Anxiety and Stress in one’s chosen career

I moved to the UK to be a social worker, but I lasted in the career less time than it took for me to complete my higher education combined.  I trained to do more therapeutic-type social work; ideally this would have been in a school, focusing more on group and individual work with children and adolescents.  When I arrived in Britain, I found that such roles didn’t really exist for a social work degree (needed a counselling qualification separately) and my first job was in a very busy Children & Families team.  My levels of anxiety and stress were through the roof when I worked in social care – the unpredictability of every day and the high risk of conflict with service users made me incredibly anxious and stressed, leading to periods of being signed off ill by a GP. Since working in SEN, I’ve only been off work when I’ve been genuinely unwell, because I feel far more relaxed and content in this type of work. I still have intermittent ‘spikes’ of anxiety when a case becomes a bit more challenging or complex, but it’s far less intense than when I was a social worker. SEN is much more structured and predictable, as the Code of Practice is quite prescriptive and I like working within clear bounds.

  • Many of us will become interested in psychology and the helping professions along the way, either because of our diagnosis or in search of it. We find we want to nurture and help others in their journeys because we know how hard it can be.
  • Because of a combination of high intelligence, low self-esteem and eagerness to begin our new careers, we sometimes bite off more than we can chew.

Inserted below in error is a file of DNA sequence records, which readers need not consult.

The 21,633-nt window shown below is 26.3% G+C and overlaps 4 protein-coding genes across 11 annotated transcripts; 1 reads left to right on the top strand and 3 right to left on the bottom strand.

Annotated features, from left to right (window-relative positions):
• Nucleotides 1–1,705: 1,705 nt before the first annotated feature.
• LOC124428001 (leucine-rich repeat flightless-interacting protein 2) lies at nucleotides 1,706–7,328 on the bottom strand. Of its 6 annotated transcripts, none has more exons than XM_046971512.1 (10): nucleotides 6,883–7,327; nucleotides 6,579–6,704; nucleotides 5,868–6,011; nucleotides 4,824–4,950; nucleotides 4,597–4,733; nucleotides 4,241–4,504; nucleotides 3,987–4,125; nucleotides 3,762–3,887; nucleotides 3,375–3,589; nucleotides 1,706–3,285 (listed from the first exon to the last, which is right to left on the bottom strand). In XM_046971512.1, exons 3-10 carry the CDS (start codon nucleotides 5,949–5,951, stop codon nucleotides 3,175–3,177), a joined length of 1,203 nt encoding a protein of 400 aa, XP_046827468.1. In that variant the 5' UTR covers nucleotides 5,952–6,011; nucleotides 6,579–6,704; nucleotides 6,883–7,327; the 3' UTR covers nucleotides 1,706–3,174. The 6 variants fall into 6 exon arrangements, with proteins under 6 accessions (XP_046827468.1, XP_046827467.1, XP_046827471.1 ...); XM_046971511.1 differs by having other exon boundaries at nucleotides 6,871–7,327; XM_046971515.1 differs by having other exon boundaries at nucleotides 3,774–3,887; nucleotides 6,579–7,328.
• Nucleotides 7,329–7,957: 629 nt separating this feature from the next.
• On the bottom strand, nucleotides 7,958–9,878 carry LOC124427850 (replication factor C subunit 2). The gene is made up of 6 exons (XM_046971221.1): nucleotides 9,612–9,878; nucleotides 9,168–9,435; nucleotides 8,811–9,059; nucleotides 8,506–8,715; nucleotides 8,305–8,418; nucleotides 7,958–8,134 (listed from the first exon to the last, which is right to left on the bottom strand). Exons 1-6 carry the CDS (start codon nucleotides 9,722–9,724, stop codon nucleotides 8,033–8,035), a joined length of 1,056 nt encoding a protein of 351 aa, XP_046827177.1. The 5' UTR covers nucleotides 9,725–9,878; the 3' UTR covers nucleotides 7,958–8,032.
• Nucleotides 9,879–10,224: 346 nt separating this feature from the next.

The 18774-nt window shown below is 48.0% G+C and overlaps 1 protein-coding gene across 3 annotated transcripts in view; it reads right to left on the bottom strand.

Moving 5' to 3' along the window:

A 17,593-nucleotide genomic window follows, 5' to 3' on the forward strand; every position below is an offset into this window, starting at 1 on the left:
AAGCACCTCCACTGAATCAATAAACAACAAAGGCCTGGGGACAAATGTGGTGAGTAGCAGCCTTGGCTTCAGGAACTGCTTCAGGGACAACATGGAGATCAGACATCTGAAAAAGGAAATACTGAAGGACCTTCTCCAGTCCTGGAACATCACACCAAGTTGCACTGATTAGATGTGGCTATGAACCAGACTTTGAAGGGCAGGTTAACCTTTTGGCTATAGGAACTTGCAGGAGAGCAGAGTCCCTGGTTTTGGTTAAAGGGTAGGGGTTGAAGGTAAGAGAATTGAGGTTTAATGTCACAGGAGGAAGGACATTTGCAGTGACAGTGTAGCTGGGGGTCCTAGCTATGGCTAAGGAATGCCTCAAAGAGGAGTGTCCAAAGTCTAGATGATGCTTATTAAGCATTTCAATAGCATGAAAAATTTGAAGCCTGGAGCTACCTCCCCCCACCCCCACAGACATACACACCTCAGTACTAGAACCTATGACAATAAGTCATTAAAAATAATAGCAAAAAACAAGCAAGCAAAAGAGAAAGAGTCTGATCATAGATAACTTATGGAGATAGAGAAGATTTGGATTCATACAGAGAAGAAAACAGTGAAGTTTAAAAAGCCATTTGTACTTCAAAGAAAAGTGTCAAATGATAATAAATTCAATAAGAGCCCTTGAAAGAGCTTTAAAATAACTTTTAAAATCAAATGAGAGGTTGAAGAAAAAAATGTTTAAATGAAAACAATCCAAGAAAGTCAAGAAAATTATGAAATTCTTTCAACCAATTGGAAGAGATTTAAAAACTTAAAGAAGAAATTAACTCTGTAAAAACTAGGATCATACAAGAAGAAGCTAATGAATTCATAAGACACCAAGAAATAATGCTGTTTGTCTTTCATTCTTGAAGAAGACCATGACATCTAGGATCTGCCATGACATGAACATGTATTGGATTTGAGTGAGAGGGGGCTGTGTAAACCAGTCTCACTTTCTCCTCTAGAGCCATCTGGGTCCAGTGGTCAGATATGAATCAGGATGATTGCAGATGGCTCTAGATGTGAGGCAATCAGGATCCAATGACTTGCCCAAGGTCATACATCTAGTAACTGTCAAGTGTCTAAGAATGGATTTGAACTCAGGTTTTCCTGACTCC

• One of the key things to realise about female AS is this: Society expects us to handle things well based on our intelligence and appearance of normality. Unfortunately, we often demand the same of ourselves.
  • Even if we can handle it academically or intellectually, it doesn’t mean we can handle it physically or emotionally. We need extra time, extra patience, and more sensitivity than most people. Full stop.
  • Of course we must, but we’re not told how in a way that we can actually manage. And unfortunately we find that other people don’t always try to get along with us.
  • Less tolerance for stress also comes with age, but even that has its positive side. Since our anxiety levels have always been very high, and our nerves have been a taut thread pretty much forever, we will now find we have to do something about it or the thread will snap. That means clearly defining to ourselves and others our needs and our boundaries.
(all italicised bullet points quoted from Rudy Simone – Aspergirls: Empowering Females with Asperger Syndrome) [UK Kindle Edition])
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